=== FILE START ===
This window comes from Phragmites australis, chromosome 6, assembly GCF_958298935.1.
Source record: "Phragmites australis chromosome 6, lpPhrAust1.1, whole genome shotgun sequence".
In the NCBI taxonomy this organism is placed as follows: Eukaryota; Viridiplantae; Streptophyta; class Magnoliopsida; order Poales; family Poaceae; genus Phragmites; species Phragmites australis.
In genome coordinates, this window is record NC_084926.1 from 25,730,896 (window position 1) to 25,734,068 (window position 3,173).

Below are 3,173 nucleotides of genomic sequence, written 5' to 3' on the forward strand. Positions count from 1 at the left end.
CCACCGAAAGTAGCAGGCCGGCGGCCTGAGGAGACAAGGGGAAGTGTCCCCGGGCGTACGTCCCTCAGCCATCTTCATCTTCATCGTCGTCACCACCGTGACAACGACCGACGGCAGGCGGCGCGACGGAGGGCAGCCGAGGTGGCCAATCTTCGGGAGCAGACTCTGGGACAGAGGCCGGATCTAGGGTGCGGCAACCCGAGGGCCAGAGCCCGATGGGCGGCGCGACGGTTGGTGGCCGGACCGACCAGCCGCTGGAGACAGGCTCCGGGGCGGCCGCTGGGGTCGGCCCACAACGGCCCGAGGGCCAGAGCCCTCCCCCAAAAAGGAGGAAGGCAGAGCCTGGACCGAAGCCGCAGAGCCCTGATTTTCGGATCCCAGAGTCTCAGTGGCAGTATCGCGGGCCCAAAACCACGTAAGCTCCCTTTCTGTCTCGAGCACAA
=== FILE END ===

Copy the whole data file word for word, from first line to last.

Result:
This window comes from Phragmites australis, chromosome 6, assembly GCF_958298935.1.
Source record: "Phragmites australis chromosome 6, lpPhrAust1.1, whole genome shotgun sequence".
In the NCBI taxonomy this organism is placed as follows: Eukaryota; Viridiplantae; Streptophyta; class Magnoliopsida; order Poales; family Poaceae; genus Phragmites; species Phragmites australis.
In genome coordinates, this window is record NC_084926.1 from 25,730,896 (window position 1) to 25,734,068 (window position 3,173).

Below are 3,173 nucleotides of genomic sequence, written 5' to 3' on the forward strand. Positions count from 1 at the left end.
CCACCGAAAGTAGCAGGCCGGCGGCCTGAGGAGACAAGGGGAAGTGTCCCCGGGCGTACGTCCCTCAGCCATCTTCATCTTCATCGTCGTCACCACCGTGACAACGACCGACGGCAGGCGGCGCGACGGAGGGCAGCCGAGGTGGCCAATCTTCGGGAGCAGACTCTGGGACAGAGGCCGGATCTAGGGTGCGGCAACCCGAGGGCCAGAGCCCGATGGGCGGCGCGACGGTTGGTGGCCGGACCGACCAGCCGCTGGAGACAGGCTCCGGGGCGGCCGCTGGGGTCGGCCCACAACGGCCCGAGGGCCAGAGCCCTCCCCCAAAAAGGAGGAAGGCAGAGCCTGGACCGAAGCCGCAGAGCCCTGATTTTCGGATCCCAGAGTCTCAGTGGCAGTATCGCGGGCCCAAAACCACGTAAGCTCCCTTTCTGTCTCGAGCACAA